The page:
Now that Thanksgiving is over, it’s easy to let the concept of gratitude fade in the everyday busyness of life. But the fact is, gratitude is an attitude you can cultivate and develop. When you do, you will find not only psychological benefits, but physical benefits, too. When you have a mindset prone to gratitude, you can shore up your immune system, lower your blood pressure, and enjoy more restful sleep. You may even be able to reduce your aches and pains.
Psychologically, you will simply feel more joy because you will actively seek to be joyful. You’ll have a more positive outlook on life because feeling grateful will contribute to your sense of optimism. You’ll be more generous and forgiving. That, in turn, will help you be more compassionate. In short, when you practice gratitude, you’ll be happier and possibly even healthier.
How can you develop a practice of being grateful throughout your life?
Keep a journal. Even if you aren’t a journal writer, or any kind of writer, buy a little notebook and get a pen you really like. At the end of each day, just make note of three things you are grateful for. These can range from the infinitesimal—the beautiful orange leaf you saw in the driveway—to the extraordinary—the daughter you adopted when she was three. And if the evening isn’t a good time for reflection, pick any time of the day. Just know it’s easiest to make it a habit when you do it at the same time of day, every day. So first thing in the morning, while the house is still and quiet, can be a very good time to write about what you’re grateful for. The key is to do it regularly. Then you will establish a practice of gratitude.
Meditate. Can you think of a better mantra than ‘gratitude’? If you meditate, consider adding the word ‘gratitude’ to your meditation practice. So when you take a break to meditate, light your incense to enhance your experience and chant your mantra. Think of all the things you’re grateful for. Or maybe just focus on one different thing every day that you’re grateful for. Devote your practice to gratitude. And if you don’t have a practice of daily meditation, consider starting one. You’ll probably be thankful that you did.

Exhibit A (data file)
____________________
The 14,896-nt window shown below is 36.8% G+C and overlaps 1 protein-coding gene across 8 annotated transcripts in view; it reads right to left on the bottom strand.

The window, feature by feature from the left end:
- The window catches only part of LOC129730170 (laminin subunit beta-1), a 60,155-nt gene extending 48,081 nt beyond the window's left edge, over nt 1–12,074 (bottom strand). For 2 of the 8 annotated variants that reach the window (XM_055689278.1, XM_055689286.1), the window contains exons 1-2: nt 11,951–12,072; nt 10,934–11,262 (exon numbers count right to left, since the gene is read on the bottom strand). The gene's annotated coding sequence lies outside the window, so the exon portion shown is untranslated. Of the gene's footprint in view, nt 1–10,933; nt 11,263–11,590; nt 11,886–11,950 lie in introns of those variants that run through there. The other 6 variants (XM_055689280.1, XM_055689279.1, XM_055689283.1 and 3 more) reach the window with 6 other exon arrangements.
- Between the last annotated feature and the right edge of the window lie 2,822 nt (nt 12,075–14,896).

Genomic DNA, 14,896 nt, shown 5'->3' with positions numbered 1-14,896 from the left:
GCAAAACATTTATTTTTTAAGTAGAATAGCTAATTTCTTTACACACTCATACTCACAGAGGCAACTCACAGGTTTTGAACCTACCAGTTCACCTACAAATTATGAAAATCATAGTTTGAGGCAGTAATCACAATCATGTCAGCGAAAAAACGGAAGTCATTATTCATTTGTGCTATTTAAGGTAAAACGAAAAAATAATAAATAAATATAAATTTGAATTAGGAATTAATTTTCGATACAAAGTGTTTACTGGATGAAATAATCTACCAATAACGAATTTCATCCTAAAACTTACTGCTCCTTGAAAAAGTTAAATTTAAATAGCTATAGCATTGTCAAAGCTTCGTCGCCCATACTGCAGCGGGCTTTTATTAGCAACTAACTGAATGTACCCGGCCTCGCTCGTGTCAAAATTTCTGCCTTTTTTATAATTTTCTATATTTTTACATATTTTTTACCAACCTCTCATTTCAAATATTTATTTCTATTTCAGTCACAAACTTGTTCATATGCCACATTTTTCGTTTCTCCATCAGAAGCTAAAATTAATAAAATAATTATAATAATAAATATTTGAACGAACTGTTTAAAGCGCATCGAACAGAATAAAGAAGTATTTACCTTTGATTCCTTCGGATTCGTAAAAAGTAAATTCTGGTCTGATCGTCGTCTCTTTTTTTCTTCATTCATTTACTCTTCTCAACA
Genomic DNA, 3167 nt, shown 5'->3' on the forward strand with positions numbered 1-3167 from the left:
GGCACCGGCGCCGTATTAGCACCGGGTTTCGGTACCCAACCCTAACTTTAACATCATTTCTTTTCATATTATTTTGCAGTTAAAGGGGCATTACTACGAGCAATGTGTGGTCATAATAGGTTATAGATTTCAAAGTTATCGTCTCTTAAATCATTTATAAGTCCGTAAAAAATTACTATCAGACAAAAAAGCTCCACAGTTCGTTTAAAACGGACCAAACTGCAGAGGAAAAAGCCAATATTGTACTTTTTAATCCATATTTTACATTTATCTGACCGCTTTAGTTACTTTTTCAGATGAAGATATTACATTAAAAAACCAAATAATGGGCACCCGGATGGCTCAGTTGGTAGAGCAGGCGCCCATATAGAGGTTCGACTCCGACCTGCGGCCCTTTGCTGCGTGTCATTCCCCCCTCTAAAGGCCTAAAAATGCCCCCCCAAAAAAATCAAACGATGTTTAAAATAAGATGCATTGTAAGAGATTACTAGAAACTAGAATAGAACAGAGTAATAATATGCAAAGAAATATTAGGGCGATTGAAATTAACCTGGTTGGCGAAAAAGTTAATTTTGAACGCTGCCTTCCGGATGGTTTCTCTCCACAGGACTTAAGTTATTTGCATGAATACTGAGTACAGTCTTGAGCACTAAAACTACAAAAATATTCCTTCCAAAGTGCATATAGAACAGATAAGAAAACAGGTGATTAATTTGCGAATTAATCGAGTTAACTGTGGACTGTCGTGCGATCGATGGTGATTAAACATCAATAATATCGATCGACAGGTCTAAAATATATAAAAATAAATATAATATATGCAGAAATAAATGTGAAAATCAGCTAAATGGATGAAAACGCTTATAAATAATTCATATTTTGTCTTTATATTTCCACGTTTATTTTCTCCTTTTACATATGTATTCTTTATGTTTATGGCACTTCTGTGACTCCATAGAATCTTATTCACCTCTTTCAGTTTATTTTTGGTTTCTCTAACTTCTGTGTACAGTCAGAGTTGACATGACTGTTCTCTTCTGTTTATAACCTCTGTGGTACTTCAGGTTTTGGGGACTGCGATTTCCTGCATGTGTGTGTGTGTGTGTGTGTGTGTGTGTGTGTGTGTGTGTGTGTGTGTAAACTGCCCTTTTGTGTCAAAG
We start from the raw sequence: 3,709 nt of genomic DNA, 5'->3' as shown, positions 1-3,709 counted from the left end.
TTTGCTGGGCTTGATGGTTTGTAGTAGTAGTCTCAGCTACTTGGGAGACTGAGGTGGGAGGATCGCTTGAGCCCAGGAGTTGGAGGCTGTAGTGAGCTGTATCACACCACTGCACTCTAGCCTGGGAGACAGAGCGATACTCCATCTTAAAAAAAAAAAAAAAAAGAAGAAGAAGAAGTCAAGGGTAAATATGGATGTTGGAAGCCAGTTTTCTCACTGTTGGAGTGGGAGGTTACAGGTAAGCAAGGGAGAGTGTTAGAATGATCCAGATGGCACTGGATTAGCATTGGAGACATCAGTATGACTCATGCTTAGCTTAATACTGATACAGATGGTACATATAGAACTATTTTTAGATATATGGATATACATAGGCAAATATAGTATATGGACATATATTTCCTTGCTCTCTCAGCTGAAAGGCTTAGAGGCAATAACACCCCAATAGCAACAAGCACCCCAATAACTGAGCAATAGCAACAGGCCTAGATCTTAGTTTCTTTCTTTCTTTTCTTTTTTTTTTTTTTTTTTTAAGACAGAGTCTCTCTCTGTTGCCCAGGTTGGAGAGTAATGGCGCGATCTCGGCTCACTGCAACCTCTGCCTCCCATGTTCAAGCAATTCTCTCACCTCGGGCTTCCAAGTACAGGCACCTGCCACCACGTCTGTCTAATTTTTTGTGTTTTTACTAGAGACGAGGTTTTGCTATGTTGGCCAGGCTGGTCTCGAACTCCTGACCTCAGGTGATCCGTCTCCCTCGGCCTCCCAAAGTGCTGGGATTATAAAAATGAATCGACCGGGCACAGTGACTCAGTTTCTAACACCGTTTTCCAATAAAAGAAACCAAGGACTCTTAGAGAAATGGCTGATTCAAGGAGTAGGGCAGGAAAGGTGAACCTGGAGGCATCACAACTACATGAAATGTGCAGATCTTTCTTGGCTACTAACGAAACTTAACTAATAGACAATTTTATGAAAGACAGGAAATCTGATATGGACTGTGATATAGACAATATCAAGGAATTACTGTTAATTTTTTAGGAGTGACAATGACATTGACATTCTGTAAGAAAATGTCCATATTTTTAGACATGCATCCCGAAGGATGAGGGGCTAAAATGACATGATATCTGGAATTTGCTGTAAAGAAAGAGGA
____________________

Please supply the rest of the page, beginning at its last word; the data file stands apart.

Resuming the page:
Share your feelings. If you are grateful, you will multiply and magnify that wonderful feeling when you share it with family and friends. Give the prayer at your Thanksgiving dinner. Toast your friends when you meet for a drink after work. Let them know you are grateful for their support and friendship. Make it a habit to tell those near and dear to you how much they mean to you. Thanksgiving shouldn’t the end of gratefulness for the year. Make it the beginning.
Write a note. After you’ve had a chance to feel grateful for a while, you might detect a pattern. Perhaps you keep coming back to the teacher who encouraged you when you otherwise thought you deserved to eat dirt. Take this opportunity to write him a note or call him or contact him and let him know what he meant to you. This may be an act you find difficult to perform, but know that anyone who receives this kind of affirmation will be thrilled. So do it. Make someone happy. And you, yourself, will be happy too.
Seek opportunities to be thankful. Yes. Look for things that make you feel grateful and take note, if only in your head. And seek out people who are like-minded. When you’re walking down the street, ask yourself what, in this experience, can make you thankful. When you’re in a room full of people, ask yourself, who in this room bubbles over with enthusiasm? Who shares your gratitude for life? Cultivate that person. Enjoy that person. Be that person. When you surround yourself with experiences and people who make you feel grateful, you will naturally feel grateful. And better. And happy. And good.
Nancy Travers is an Orange County Counseling professional. If you need safe, effective counseling services, please get in touch. You can reach her here: https://www.nancyscounselingcorner.com/contact